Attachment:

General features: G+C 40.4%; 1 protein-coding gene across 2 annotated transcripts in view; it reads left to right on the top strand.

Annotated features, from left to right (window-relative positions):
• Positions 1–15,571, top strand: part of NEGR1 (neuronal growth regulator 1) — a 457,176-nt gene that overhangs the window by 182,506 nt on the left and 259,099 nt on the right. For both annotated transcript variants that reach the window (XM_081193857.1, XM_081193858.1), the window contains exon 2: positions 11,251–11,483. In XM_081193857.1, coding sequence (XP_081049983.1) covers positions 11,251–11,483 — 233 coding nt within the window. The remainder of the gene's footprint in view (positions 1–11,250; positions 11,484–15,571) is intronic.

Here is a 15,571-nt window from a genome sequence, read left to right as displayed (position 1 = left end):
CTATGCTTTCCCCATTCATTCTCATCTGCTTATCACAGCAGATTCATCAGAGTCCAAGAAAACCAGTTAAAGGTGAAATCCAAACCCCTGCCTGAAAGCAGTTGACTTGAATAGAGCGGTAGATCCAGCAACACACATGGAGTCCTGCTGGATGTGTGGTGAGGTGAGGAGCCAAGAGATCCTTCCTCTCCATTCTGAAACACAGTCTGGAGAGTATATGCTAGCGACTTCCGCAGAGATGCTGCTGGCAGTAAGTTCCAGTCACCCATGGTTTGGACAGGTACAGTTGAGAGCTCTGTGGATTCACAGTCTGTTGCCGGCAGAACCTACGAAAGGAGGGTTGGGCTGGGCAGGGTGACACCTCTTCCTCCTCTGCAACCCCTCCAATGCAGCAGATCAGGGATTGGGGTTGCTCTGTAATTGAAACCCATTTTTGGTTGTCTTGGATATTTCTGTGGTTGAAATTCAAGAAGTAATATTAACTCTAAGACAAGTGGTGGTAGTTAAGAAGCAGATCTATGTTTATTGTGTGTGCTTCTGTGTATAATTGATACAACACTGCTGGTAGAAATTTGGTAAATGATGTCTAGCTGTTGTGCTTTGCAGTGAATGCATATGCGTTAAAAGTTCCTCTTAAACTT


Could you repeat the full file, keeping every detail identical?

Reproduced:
General features: G+C 40.4%; 1 protein-coding gene across 2 annotated transcripts in view; it reads left to right on the top strand.

Annotated features, from left to right (window-relative positions):
• Positions 1–15,571, top strand: part of NEGR1 (neuronal growth regulator 1) — a 457,176-nt gene that overhangs the window by 182,506 nt on the left and 259,099 nt on the right. For both annotated transcript variants that reach the window (XM_081193857.1, XM_081193858.1), the window contains exon 2: positions 11,251–11,483. In XM_081193857.1, coding sequence (XP_081049983.1) covers positions 11,251–11,483 — 233 coding nt within the window. The remainder of the gene's footprint in view (positions 1–11,250; positions 11,484–15,571) is intronic.

Here is a 15,571-nt window from a genome sequence, read left to right as displayed (position 1 = left end):
CTATGCTTTCCCCATTCATTCTCATCTGCTTATCACAGCAGATTCATCAGAGTCCAAGAAAACCAGTTAAAGGTGAAATCCAAACCCCTGCCTGAAAGCAGTTGACTTGAATAGAGCGGTAGATCCAGCAACACACATGGAGTCCTGCTGGATGTGTGGTGAGGTGAGGAGCCAAGAGATCCTTCCTCTCCATTCTGAAACACAGTCTGGAGAGTATATGCTAGCGACTTCCGCAGAGATGCTGCTGGCAGTAAGTTCCAGTCACCCATGGTTTGGACAGGTACAGTTGAGAGCTCTGTGGATTCACAGTCTGTTGCCGGCAGAACCTACGAAAGGAGGGTTGGGCTGGGCAGGGTGACACCTCTTCCTCCTCTGCAACCCCTCCAATGCAGCAGATCAGGGATTGGGGTTGCTCTGTAATTGAAACCCATTTTTGGTTGTCTTGGATATTTCTGTGGTTGAAATTCAAGAAGTAATATTAACTCTAAGACAAGTGGTGGTAGTTAAGAAGCAGATCTATGTTTATTGTGTGTGCTTCTGTGTATAATTGATACAACACTGCTGGTAGAAATTTGGTAAATGATGTCTAGCTGTTGTGCTTTGCAGTGAATGCATATGCGTTAAAAGTTCCTCTTAAACTT